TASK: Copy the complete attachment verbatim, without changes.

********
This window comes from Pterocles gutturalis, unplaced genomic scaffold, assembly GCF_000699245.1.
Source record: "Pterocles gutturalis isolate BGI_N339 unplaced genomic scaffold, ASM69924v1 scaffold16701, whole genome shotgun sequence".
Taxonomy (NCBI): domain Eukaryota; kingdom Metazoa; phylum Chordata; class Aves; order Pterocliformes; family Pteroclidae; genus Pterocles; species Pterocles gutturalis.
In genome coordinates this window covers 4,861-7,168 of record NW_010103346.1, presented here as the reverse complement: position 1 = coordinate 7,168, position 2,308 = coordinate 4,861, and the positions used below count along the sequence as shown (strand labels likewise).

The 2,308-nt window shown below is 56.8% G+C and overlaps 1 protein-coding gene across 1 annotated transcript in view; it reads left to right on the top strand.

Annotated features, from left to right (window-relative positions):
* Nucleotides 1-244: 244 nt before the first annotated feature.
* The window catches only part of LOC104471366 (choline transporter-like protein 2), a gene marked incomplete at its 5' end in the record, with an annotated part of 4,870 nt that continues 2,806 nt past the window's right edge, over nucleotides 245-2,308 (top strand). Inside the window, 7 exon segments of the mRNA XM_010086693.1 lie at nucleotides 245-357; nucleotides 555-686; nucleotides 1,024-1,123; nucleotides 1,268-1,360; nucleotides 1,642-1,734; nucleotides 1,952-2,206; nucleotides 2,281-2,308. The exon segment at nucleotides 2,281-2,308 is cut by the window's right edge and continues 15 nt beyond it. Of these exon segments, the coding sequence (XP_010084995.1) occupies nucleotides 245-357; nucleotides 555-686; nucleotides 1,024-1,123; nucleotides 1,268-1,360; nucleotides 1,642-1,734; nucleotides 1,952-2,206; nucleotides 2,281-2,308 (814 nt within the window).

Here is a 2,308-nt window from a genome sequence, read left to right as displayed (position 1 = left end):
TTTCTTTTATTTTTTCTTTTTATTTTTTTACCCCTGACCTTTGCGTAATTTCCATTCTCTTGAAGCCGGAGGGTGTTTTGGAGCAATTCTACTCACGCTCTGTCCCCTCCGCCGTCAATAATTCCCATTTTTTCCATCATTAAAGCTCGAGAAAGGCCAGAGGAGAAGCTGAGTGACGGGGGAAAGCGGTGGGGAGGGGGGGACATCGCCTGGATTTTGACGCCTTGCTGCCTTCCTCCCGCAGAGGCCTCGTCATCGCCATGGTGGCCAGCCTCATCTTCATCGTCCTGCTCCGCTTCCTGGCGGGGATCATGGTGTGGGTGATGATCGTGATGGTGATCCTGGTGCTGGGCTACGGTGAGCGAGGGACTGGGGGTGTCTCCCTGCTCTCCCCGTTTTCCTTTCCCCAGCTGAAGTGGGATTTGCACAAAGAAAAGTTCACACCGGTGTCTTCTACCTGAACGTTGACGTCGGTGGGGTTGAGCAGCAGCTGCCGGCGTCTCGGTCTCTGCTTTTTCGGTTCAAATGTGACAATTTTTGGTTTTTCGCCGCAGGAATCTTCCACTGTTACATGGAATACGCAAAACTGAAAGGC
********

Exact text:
This window comes from Pterocles gutturalis, unplaced genomic scaffold, assembly GCF_000699245.1.
Source record: "Pterocles gutturalis isolate BGI_N339 unplaced genomic scaffold, ASM69924v1 scaffold16701, whole genome shotgun sequence".
Taxonomy (NCBI): domain Eukaryota; kingdom Metazoa; phylum Chordata; class Aves; order Pterocliformes; family Pteroclidae; genus Pterocles; species Pterocles gutturalis.
In genome coordinates this window covers 4,861-7,168 of record NW_010103346.1, presented here as the reverse complement: position 1 = coordinate 7,168, position 2,308 = coordinate 4,861, and the positions used below count along the sequence as shown (strand labels likewise).

The 2,308-nt window shown below is 56.8% G+C and overlaps 1 protein-coding gene across 1 annotated transcript in view; it reads left to right on the top strand.

Annotated features, from left to right (window-relative positions):
* Nucleotides 1-244: 244 nt before the first annotated feature.
* The window catches only part of LOC104471366 (choline transporter-like protein 2), a gene marked incomplete at its 5' end in the record, with an annotated part of 4,870 nt that continues 2,806 nt past the window's right edge, over nucleotides 245-2,308 (top strand). Inside the window, 7 exon segments of the mRNA XM_010086693.1 lie at nucleotides 245-357; nucleotides 555-686; nucleotides 1,024-1,123; nucleotides 1,268-1,360; nucleotides 1,642-1,734; nucleotides 1,952-2,206; nucleotides 2,281-2,308. The exon segment at nucleotides 2,281-2,308 is cut by the window's right edge and continues 15 nt beyond it. Of these exon segments, the coding sequence (XP_010084995.1) occupies nucleotides 245-357; nucleotides 555-686; nucleotides 1,024-1,123; nucleotides 1,268-1,360; nucleotides 1,642-1,734; nucleotides 1,952-2,206; nucleotides 2,281-2,308 (814 nt within the window).

Here is a 2,308-nt window from a genome sequence, read left to right as displayed (position 1 = left end):
TTTCTTTTATTTTTTCTTTTTATTTTTTTACCCCTGACCTTTGCGTAATTTCCATTCTCTTGAAGCCGGAGGGTGTTTTGGAGCAATTCTACTCACGCTCTGTCCCCTCCGCCGTCAATAATTCCCATTTTTTCCATCATTAAAGCTCGAGAAAGGCCAGAGGAGAAGCTGAGTGACGGGGGAAAGCGGTGGGGAGGGGGGGACATCGCCTGGATTTTGACGCCTTGCTGCCTTCCTCCCGCAGAGGCCTCGTCATCGCCATGGTGGCCAGCCTCATCTTCATCGTCCTGCTCCGCTTCCTGGCGGGGATCATGGTGTGGGTGATGATCGTGATGGTGATCCTGGTGCTGGGCTACGGTGAGCGAGGGACTGGGGGTGTCTCCCTGCTCTCCCCGTTTTCCTTTCCCCAGCTGAAGTGGGATTTGCACAAAGAAAAGTTCACACCGGTGTCTTCTACCTGAACGTTGACGTCGGTGGGGTTGAGCAGCAGCTGCCGGCGTCTCGGTCTCTGCTTTTTCGGTTCAAATGTGACAATTTTTGGTTTTTCGCCGCAGGAATCTTCCACTGTTACATGGAATACGCAAAACTGAAAGGC